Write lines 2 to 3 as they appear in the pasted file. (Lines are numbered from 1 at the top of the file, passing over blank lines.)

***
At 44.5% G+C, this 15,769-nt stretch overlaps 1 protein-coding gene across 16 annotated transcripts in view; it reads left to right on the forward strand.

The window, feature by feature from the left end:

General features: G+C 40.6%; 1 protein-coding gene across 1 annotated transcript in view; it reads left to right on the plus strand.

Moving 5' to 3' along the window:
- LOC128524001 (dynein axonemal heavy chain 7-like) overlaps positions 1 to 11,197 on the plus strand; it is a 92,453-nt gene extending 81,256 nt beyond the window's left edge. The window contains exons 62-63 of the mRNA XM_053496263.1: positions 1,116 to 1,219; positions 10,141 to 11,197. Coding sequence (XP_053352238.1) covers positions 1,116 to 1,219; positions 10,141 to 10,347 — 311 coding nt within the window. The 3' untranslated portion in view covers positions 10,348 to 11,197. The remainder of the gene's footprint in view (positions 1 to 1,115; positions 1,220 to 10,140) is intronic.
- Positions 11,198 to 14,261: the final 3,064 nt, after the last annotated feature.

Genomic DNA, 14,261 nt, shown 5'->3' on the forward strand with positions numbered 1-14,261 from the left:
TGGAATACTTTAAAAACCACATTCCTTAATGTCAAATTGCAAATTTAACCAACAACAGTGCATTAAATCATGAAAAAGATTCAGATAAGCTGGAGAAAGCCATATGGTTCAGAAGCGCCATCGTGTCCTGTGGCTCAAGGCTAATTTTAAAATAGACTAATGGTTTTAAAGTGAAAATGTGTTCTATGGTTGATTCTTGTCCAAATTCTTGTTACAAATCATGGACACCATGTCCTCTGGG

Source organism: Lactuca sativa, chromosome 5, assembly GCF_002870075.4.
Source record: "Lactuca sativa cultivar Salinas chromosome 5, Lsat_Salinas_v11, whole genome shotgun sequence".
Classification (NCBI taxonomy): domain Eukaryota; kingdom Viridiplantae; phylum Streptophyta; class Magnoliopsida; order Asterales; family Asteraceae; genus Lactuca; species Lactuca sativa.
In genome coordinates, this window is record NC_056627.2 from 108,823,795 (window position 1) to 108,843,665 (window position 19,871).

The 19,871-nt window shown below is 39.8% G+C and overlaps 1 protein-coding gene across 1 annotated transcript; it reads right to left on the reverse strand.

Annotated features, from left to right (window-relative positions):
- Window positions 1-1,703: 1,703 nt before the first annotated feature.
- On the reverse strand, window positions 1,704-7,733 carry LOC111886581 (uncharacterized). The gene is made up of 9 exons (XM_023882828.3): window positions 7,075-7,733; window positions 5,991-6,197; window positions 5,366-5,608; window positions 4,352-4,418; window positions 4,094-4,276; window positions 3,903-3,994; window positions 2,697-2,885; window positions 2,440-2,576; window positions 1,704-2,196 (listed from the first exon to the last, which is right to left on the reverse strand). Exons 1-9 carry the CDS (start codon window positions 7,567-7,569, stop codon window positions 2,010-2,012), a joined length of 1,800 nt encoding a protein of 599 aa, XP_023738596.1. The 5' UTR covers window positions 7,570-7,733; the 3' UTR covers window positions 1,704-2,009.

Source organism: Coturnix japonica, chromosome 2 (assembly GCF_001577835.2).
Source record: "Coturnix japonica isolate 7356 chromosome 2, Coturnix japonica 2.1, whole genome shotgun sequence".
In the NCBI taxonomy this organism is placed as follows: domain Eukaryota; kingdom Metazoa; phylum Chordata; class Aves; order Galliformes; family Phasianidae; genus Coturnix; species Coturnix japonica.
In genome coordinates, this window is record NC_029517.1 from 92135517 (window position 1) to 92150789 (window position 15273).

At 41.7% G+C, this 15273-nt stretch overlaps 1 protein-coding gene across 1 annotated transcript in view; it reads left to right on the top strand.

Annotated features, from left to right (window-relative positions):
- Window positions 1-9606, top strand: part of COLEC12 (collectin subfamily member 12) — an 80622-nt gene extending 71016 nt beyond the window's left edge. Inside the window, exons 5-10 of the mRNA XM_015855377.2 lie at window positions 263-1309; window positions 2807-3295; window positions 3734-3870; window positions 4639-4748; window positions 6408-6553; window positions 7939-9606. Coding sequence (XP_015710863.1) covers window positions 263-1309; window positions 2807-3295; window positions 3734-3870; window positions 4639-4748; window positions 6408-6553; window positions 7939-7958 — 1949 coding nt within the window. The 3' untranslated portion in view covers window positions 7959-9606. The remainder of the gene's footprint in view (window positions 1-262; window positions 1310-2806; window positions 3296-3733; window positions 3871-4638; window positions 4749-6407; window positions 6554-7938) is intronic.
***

The window, feature by feature from the left end:

General features: G+C 40.6%; 1 protein-coding gene across 1 annotated transcript in view; it reads left to right on the plus strand.